If a marriage is declared invalid, what is the status of the children? 

There is no effect on the status of the children.  An annulment simply grants those who entered into a prior bond the ability to marry in the Church; it has no civil effects in the United States.  Under both Church and civil law, children born in a marital union later declared invalid are still considered legitimate.

What is the Diocesan Tribunal, and what is its role in the annulment process?


The Diocesan Tribunal is an office of the diocesan church that considers matters that pertain to Church legislation or Canon Law.  Among its other roles, the Tribunal determines the status of persons who were married. 

For a marriage to be declared invalid, it must be proven that the consent was invalid due to the absence of an essential quality or element necessary for a valid marriage.  The Tribunal is the diocesan office that receives petitions for a declaration of nullity, helps gather the evidence, and evaluates it to ensure a timely, just and accurate resolution of the case.

Can I go to any Tribunal?


In the Latin Church, ecclesial law outlines some criteria for a Tribunal to be able to accept a petition.  The Tribunals able to accept a petition are: the diocese where the wedding took place; the diocese where either party lives; and the diocese in which the majority of proofs (evidence) are located.  For instance, the Tribunal of the Arlington Diocese could accept a case if the wedding took place here, if either party lives here, or if the majority of the proofs are in this diocese.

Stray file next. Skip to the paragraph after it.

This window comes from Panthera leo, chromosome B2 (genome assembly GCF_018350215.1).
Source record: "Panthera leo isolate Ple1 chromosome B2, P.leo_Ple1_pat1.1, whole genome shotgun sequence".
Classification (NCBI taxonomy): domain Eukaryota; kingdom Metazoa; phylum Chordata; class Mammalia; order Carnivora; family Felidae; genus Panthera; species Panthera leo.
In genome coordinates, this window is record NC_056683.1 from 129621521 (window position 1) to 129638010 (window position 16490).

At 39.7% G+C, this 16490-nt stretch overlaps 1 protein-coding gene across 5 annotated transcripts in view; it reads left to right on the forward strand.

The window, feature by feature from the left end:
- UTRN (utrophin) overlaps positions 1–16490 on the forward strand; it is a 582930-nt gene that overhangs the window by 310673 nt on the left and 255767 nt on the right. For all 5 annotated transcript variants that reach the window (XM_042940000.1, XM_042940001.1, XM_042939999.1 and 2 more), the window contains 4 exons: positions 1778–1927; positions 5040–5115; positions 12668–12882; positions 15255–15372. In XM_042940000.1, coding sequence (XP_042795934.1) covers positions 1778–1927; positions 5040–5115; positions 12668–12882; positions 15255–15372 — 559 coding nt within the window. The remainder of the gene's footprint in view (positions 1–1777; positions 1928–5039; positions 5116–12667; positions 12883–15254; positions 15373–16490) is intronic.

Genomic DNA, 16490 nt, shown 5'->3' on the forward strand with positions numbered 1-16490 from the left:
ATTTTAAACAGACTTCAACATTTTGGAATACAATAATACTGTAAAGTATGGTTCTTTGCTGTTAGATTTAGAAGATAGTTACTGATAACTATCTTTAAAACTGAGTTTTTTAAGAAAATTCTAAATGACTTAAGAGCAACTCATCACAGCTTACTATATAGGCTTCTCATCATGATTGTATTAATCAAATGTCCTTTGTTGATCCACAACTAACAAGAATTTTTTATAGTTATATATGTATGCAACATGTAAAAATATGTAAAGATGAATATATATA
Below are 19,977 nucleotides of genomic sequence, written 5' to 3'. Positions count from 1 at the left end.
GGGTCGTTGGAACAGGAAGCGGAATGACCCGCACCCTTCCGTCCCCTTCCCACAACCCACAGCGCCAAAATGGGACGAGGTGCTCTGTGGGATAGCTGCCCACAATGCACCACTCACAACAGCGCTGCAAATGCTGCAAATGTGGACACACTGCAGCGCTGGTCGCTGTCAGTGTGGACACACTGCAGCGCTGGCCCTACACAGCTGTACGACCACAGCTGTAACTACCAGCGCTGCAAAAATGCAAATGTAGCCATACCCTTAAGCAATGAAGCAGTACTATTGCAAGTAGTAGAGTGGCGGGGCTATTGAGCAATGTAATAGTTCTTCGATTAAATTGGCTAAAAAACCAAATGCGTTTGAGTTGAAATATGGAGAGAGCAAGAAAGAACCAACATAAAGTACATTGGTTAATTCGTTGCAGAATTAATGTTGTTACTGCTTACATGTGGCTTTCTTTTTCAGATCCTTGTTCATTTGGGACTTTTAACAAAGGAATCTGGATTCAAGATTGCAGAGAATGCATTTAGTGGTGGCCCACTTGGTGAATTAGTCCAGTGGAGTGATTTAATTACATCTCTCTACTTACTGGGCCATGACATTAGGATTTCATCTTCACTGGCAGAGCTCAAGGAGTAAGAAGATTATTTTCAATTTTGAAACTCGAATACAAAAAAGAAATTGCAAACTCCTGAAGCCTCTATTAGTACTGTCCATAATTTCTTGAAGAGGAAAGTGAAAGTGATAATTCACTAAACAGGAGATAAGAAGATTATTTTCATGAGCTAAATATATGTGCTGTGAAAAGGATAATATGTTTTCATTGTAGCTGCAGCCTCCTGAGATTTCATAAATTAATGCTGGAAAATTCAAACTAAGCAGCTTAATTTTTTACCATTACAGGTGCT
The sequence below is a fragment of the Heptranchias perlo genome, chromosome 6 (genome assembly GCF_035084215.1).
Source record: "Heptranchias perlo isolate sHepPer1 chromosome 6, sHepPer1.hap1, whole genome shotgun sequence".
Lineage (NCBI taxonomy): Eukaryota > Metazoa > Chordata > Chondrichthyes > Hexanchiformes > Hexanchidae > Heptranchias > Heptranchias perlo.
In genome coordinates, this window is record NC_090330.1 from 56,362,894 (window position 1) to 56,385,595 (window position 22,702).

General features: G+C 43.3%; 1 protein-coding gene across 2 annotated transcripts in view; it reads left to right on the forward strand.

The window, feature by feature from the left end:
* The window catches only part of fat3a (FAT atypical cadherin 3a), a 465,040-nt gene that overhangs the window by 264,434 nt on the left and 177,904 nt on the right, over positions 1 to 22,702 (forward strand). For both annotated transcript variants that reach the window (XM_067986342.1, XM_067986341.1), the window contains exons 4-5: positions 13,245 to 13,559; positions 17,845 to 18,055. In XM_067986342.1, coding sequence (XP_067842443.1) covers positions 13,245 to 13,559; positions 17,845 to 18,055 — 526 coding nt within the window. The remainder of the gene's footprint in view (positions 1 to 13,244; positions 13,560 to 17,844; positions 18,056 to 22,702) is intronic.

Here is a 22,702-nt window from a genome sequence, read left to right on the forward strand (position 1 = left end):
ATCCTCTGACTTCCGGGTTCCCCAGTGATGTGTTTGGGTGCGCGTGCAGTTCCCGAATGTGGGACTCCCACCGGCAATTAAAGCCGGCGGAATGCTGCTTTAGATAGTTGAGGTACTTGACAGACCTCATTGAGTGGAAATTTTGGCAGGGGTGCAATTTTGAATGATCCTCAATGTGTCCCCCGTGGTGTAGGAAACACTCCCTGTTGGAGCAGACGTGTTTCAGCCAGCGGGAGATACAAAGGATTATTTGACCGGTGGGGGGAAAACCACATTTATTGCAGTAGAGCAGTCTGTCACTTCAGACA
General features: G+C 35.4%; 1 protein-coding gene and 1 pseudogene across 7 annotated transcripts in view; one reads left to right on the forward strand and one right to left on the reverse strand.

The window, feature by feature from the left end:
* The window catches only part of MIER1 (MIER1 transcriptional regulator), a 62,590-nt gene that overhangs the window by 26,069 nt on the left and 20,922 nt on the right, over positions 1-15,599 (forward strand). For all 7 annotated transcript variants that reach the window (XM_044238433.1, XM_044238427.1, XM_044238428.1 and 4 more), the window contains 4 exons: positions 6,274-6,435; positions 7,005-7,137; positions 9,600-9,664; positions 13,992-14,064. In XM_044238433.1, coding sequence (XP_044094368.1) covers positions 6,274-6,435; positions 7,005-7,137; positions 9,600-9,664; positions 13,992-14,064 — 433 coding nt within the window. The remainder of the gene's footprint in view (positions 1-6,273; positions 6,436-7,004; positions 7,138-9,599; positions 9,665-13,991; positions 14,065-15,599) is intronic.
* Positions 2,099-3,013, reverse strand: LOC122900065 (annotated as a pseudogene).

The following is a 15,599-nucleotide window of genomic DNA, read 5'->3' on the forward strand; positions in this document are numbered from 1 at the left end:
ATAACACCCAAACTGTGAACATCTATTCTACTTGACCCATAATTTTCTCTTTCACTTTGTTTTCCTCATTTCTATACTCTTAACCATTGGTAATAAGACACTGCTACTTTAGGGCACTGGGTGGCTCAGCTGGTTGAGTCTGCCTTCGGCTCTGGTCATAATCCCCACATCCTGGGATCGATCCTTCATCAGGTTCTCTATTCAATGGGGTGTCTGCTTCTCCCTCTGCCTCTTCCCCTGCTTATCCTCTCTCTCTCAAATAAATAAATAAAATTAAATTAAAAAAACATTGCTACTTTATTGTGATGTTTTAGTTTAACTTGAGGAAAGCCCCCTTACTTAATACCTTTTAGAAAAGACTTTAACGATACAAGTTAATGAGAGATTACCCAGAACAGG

Is there a cost associated with this process?

As of July 1, 2017, there is no longer a fee associated with the Formal Case process.

How long does the annulment process take?


On average, the annulment process takes approximately sixteen to twenty months from the date of your initial formal interview in the Tribunal office. This can be somewhat mitigated by making sure that witness testimonies are sent in on time.


If I seek an annulment, does my previous spouse have to be contacted?

Church law requires that the former spouse be contacted, provided with the petition, informed of the grounds, offered a Procurator/Advocate, and given the opportunity to offer testimony, witnesses, and other evidence.  While the former spouse does not always exercise this right, the law requires that this person be informed and given the full ability to participate in the process.  As a result, the application should provide the former spouse's address and telephone number if it is available.  If the address of the spouse is unknown and cannot be discovered, the application should include an explanation of this fact.  

How is the annulment process begun?


People asking to have a marriage declared invalid must first consult a priest or deacon, most commonly at their home parish.  They should not contact the Tribunal directly.  The initial application for such a declaration includes filling out a basic fact sheet, answering a questionnaire, and drafting a petition and a narrative essay, as well as providing some supporting documents.  The cleric who assists the party in arranging and submitting this application becomes the party's Procurator/Advocate. He will be able to review all the evidence, keep the party updated regarding developments, and offer his views on the case.

The Tribunal carefully studies all the materials, notifies the former spouse of the petition, sets the grounds, and appoints a panel of three judges to consider the case, with one of them taking the lead role.  Assuming that the Tribunal finds possible grounds for a decree of nullity, it will arrange a formal interview with the person seeking the annulment. 

In addition, an interview with one of the Tribunal's professional counselors (peritus) may be required later in the process. This interview with the Tribunal itself generally takes place at the Tribunal office.  Any interview with a professional counselor will be arranged by the Tribunal.